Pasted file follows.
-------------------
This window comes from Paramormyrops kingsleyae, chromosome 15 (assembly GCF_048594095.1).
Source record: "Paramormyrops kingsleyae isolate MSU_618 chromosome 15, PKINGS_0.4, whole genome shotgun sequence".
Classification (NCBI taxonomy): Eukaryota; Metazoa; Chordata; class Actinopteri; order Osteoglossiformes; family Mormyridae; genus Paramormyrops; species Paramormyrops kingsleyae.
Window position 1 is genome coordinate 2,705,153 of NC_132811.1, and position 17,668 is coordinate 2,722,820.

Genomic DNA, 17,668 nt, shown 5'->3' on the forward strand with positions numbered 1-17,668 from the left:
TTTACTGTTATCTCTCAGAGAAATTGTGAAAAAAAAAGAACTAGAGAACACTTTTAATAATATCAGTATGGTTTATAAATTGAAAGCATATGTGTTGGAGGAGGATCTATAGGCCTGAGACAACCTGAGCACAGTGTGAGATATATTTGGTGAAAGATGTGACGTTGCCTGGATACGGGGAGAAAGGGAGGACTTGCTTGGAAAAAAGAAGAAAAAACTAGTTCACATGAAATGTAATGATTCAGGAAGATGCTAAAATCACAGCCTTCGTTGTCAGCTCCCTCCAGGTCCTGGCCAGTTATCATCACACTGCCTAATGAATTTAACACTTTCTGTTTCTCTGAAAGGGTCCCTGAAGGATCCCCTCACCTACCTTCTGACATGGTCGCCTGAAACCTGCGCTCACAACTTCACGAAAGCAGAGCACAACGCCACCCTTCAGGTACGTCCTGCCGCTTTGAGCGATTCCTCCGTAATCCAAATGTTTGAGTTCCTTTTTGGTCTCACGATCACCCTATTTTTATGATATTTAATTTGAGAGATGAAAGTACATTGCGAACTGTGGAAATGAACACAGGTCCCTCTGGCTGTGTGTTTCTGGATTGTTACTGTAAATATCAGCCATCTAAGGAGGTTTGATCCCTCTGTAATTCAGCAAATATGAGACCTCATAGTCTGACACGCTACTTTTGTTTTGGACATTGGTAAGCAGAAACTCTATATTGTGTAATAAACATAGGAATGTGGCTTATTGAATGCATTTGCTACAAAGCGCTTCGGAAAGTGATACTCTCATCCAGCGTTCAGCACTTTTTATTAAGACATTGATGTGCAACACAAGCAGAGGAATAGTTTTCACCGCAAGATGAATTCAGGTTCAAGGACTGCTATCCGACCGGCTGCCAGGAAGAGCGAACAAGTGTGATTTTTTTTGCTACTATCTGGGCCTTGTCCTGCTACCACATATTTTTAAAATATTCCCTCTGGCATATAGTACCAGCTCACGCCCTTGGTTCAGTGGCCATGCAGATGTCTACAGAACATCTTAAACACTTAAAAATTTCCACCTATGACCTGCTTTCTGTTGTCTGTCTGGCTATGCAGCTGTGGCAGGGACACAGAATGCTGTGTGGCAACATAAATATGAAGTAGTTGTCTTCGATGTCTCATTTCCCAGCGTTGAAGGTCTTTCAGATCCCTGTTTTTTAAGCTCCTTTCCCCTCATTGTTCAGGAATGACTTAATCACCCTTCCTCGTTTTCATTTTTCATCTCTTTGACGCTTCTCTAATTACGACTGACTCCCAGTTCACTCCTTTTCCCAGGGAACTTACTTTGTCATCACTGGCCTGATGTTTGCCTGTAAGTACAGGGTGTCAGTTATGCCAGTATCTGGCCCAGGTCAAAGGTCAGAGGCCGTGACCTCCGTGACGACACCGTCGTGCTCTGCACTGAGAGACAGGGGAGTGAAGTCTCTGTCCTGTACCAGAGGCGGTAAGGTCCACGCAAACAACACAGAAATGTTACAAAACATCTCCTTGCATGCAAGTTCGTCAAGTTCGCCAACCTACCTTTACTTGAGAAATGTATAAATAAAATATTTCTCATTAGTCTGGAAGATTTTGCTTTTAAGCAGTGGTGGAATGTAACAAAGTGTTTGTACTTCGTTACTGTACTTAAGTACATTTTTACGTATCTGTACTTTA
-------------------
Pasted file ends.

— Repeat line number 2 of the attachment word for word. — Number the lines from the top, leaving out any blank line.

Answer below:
Source record: "Paramormyrops kingsleyae isolate MSU_618 chromosome 15, PKINGS_0.4, whole genome shotgun sequence".